That’s how much contemporary art prices have outpaced S&P returns between 1995 and 2020, according to Citi Private Bank. The rest of the stats on the art world are pretty incredible. (1) The asset class had virtually no correlation to the stock market, meaning if stocks went down, art wouldn’t necessarily move in lockstep. (3) 86% of wealth managers recommend art and collectibles as part of a wealth management offering. (4) More than half of ultra-wealthy investors are estimated to allocate at least 10% of their portfolio into art. But unless you have $20 million lying around to buy a Picasso yourself, you’ve been locked out of this exclusive asset class. That’s why I love Masterworks. They allow anyone to add contemporary art to their portfolio with top-tier artists like Basquiat and Banksy. I’ve teamed up with Masterworks to let Weekend Briefing subscribers get priority access and join their 185,000 users with my exclusive link. (Important disclosures apply) (Sponsored)
Americans are slowly coming out of the pandemic, but as they reemerge, there’s still a lot of trauma to process. It’s not just our families, our communities and our jobs that have changed; our brains have changed too. We’re not the same people we were 18 months ago. During the winter of 2020, more than 40% of Americans reported symptoms of anxiety or depression, double the rate of the previous year. That number dropped to 30% in June 2021 as vaccinations rose and COVID-19 cases fell, but that still leaves nearly one in three Americans struggling with their mental health. In addition to diagnosable symptoms, plenty of people reported experiencing pandemic brain fog, including forgetfulness, difficulty concentrating and general fuzziness. Now the question is, can our brains change back? And how can we help them do that? Read the full story to find out, including a list of things you can do to help your brain bounce back. MIT Technology Review (12 minutes)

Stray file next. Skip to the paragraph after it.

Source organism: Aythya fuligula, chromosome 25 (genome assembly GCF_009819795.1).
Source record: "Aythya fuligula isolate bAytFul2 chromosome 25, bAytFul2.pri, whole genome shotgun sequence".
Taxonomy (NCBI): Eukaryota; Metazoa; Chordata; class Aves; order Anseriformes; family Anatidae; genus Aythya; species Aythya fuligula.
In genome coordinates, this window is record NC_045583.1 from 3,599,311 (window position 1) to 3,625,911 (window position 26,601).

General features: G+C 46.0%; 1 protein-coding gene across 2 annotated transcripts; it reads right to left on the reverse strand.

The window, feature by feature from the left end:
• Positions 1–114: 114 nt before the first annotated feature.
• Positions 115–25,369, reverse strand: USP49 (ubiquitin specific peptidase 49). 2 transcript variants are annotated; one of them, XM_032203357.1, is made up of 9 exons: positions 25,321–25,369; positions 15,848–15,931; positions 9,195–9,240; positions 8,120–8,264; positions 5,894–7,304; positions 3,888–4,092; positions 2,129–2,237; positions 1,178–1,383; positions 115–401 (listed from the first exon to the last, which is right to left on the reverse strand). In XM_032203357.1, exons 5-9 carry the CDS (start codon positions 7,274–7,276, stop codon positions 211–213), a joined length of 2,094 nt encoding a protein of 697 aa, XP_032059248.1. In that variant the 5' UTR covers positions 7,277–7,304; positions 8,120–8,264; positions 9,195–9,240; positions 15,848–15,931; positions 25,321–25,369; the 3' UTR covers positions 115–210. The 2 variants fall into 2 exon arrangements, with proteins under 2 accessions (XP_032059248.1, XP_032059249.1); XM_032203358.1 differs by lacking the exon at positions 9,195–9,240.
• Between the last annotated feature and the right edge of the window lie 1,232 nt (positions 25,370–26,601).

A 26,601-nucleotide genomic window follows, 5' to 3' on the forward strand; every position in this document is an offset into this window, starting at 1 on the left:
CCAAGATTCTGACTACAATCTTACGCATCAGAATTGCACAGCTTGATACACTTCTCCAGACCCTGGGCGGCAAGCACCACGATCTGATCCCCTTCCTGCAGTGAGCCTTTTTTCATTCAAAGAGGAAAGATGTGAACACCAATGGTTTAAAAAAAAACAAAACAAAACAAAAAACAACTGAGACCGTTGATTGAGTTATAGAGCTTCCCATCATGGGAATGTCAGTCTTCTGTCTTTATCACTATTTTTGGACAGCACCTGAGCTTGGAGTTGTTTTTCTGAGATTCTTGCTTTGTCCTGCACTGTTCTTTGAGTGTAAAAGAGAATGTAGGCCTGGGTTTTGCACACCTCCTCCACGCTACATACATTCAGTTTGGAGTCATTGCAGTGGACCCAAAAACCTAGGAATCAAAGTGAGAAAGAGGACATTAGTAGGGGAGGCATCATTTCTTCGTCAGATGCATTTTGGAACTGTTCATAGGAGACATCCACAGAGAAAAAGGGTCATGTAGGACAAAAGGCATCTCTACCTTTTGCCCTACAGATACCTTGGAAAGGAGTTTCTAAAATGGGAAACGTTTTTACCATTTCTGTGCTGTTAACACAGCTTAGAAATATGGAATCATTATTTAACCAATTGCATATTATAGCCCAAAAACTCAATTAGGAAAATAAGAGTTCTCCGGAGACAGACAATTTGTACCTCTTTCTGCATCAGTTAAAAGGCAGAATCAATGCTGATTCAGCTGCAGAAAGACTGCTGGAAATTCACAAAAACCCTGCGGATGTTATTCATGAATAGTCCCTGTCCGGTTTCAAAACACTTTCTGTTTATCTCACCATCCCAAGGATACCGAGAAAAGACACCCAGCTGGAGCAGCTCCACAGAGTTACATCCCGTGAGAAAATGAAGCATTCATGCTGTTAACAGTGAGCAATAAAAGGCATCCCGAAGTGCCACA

Fresh off their shareholder activist victory at Exxon, Engine No. 1 LLC has created a $100 M ETF (stock ticker VOTE), that plans to change impact investing. It allows passive investors to purchase the ETF, which holds the largest 500 companies in the U.S., weighted by market cap. Then the team at Engine No. 1 will look for opportunities to create an impact with shareholder votes. This video interview with Yasmin Dahya Bilger, the head of ETFs at Engine No. 1 on Yahoo Finance, gives more details. Yahoo Finance (5 minutes)
Most of us are optimists, which might make us better company at the dinner table, but it means we are lousy at predicting the future. We underestimate the amount of time a project will require. If it’s a project that has a budget, we underestimate the expense as well. This is known as the planning fallacy. The most famous example of this failing is probably the Sydney Opera House, which was commissioned in 1957 with an expected completion date of 1963 and a budget of $7 million in Australian currency. The building wasn’t finished until 1973, and only after the most ambitious versions of the plan had been scaled back for a final cost of $102 million. The planning fallacy is the tendency to seize upon the most optimistic timetable for completing a project and ignoring inconvenient information that might make you revise that prediction. The problem with our predictions is that we treat each task like it’s a novel problem. We construct a story about how we will complete our work but ignore evidence from similar projects we or other people have done in the past. The solution? Look to your past performance when you are creating your schedule or budget. When it comes time for you to build your own Sydney Opera House, ignore what you wish were true. Use the past to build your schedule. Keep your eye on the calendar—and then watch the plan fall into place. TIME (5 minutes)